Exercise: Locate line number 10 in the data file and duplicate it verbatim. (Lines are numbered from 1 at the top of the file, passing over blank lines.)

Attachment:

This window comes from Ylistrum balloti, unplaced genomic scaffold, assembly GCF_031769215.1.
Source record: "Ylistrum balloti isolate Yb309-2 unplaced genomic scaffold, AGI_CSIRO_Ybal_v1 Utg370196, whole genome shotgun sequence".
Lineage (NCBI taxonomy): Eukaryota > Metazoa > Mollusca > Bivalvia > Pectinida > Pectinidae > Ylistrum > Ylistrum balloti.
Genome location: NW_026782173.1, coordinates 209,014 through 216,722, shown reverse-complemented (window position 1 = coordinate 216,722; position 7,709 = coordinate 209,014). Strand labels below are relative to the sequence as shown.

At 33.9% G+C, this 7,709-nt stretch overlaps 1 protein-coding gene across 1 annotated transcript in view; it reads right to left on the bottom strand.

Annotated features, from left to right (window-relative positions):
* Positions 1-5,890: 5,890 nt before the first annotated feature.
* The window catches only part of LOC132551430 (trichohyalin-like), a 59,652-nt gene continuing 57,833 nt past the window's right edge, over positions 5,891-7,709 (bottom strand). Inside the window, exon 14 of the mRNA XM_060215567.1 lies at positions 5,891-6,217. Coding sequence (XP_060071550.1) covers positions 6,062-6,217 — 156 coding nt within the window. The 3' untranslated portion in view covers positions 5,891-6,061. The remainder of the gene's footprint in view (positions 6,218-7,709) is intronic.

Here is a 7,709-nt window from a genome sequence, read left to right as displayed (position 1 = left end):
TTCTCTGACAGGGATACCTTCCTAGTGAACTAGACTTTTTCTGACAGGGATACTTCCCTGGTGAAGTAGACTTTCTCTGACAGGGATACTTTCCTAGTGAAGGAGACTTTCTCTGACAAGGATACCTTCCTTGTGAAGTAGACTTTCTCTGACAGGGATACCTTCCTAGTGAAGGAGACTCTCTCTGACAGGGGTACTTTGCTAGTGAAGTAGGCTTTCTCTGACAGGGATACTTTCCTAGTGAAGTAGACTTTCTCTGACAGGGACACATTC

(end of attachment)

TTCTCTGACAGGGATACCTTCCTAGTGAACTAGACTTTTTCTGACAGGGATACTTCCCTGGTGAAGTAGACTTTCTCTGACAGGGATACTTTCCTAGTGAAGGAGACTTTCTCTGACAAGGATACCTTCCTTGTGAAGTAGACTTTCTCTGACAGGGATACCTTCCTAGTGAAGGAGACTCTCTCTGACAGGGGTACTTTGCTAGTGAAGTAGGCTTTCTCTGACAGGGATACTTTCCTAGTGAAGTAGACTTTCTCTGACAGGGACACATTC